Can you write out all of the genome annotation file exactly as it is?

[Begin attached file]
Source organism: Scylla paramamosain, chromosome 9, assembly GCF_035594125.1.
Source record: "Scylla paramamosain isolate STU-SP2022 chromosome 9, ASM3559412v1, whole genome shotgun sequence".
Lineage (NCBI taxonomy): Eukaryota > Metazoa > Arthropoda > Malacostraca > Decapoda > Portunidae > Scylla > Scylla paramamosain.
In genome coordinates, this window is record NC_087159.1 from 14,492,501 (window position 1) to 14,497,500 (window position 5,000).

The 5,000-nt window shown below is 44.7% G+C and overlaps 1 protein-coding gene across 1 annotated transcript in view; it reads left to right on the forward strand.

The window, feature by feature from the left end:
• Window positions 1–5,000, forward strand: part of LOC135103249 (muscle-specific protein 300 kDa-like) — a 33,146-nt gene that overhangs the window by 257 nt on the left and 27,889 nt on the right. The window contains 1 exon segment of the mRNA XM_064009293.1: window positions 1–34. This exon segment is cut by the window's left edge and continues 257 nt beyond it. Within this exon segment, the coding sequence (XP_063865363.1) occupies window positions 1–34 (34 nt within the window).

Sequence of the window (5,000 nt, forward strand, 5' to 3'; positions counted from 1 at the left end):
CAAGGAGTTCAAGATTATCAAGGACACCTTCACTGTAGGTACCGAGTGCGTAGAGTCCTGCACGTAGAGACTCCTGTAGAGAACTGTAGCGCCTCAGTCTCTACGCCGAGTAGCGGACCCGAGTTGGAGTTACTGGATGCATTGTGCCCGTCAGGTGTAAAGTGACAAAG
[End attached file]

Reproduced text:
Source organism: Scylla paramamosain, chromosome 9, assembly GCF_035594125.1.
Source record: "Scylla paramamosain isolate STU-SP2022 chromosome 9, ASM3559412v1, whole genome shotgun sequence".
Lineage (NCBI taxonomy): Eukaryota > Metazoa > Arthropoda > Malacostraca > Decapoda > Portunidae > Scylla > Scylla paramamosain.
In genome coordinates, this window is record NC_087159.1 from 14,492,501 (window position 1) to 14,497,500 (window position 5,000).

The 5,000-nt window shown below is 44.7% G+C and overlaps 1 protein-coding gene across 1 annotated transcript in view; it reads left to right on the forward strand.

The window, feature by feature from the left end:
• Window positions 1–5,000, forward strand: part of LOC135103249 (muscle-specific protein 300 kDa-like) — a 33,146-nt gene that overhangs the window by 257 nt on the left and 27,889 nt on the right. The window contains 1 exon segment of the mRNA XM_064009293.1: window positions 1–34. This exon segment is cut by the window's left edge and continues 257 nt beyond it. Within this exon segment, the coding sequence (XP_063865363.1) occupies window positions 1–34 (34 nt within the window).

Sequence of the window (5,000 nt, forward strand, 5' to 3'; positions counted from 1 at the left end):
CAAGGAGTTCAAGATTATCAAGGACACCTTCACTGTAGGTACCGAGTGCGTAGAGTCCTGCACGTAGAGACTCCTGTAGAGAACTGTAGCGCCTCAGTCTCTACGCCGAGTAGCGGACCCGAGTTGGAGTTACTGGATGCATTGTGCCCGTCAGGTGTAAAGTGACAAAG